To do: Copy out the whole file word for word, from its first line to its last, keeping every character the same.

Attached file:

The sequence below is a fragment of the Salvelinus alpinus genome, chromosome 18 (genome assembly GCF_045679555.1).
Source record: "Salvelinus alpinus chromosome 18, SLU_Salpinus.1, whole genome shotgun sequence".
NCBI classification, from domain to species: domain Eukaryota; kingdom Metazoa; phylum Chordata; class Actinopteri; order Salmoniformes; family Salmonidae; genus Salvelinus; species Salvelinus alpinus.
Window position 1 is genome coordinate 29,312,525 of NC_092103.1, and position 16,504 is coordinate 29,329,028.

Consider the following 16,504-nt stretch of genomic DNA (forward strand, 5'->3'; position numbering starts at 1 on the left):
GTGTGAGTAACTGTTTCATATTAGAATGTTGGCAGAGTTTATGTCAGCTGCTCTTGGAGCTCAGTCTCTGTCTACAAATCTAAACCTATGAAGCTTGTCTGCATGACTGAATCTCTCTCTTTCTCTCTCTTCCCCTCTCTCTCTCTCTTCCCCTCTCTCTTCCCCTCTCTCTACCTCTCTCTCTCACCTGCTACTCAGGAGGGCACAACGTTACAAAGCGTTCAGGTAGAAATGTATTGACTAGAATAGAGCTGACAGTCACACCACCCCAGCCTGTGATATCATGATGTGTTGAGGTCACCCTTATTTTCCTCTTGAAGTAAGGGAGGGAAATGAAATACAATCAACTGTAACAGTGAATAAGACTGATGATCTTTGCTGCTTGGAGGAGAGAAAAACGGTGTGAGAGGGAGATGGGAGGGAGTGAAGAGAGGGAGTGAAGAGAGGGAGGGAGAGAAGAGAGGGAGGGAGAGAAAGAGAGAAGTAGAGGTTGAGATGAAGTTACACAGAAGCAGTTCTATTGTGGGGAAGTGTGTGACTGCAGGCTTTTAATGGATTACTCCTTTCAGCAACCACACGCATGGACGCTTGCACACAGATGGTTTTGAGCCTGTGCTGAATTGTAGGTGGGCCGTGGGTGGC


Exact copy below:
The sequence below is a fragment of the Salvelinus alpinus genome, chromosome 18 (genome assembly GCF_045679555.1).
Source record: "Salvelinus alpinus chromosome 18, SLU_Salpinus.1, whole genome shotgun sequence".
NCBI classification, from domain to species: domain Eukaryota; kingdom Metazoa; phylum Chordata; class Actinopteri; order Salmoniformes; family Salmonidae; genus Salvelinus; species Salvelinus alpinus.
Window position 1 is genome coordinate 29,312,525 of NC_092103.1, and position 16,504 is coordinate 29,329,028.

Consider the following 16,504-nt stretch of genomic DNA (forward strand, 5'->3'; position numbering starts at 1 on the left):
GTGTGAGTAACTGTTTCATATTAGAATGTTGGCAGAGTTTATGTCAGCTGCTCTTGGAGCTCAGTCTCTGTCTACAAATCTAAACCTATGAAGCTTGTCTGCATGACTGAATCTCTCTCTTTCTCTCTCTTCCCCTCTCTCTCTCTCTTCCCCTCTCTCTTCCCCTCTCTCTACCTCTCTCTCTCACCTGCTACTCAGGAGGGCACAACGTTACAAAGCGTTCAGGTAGAAATGTATTGACTAGAATAGAGCTGACAGTCACACCACCCCAGCCTGTGATATCATGATGTGTTGAGGTCACCCTTATTTTCCTCTTGAAGTAAGGGAGGGAAATGAAATACAATCAACTGTAACAGTGAATAAGACTGATGATCTTTGCTGCTTGGAGGAGAGAAAAACGGTGTGAGAGGGAGATGGGAGGGAGTGAAGAGAGGGAGTGAAGAGAGGGAGGGAGAGAAGAGAGGGAGGGAGAGAAAGAGAGAAGTAGAGGTTGAGATGAAGTTACACAGAAGCAGTTCTATTGTGGGGAAGTGTGTGACTGCAGGCTTTTAATGGATTACTCCTTTCAGCAACCACACGCATGGACGCTTGCACACAGATGGTTTTGAGCCTGTGCTGAATTGTAGGTGGGCCGTGGGTGGC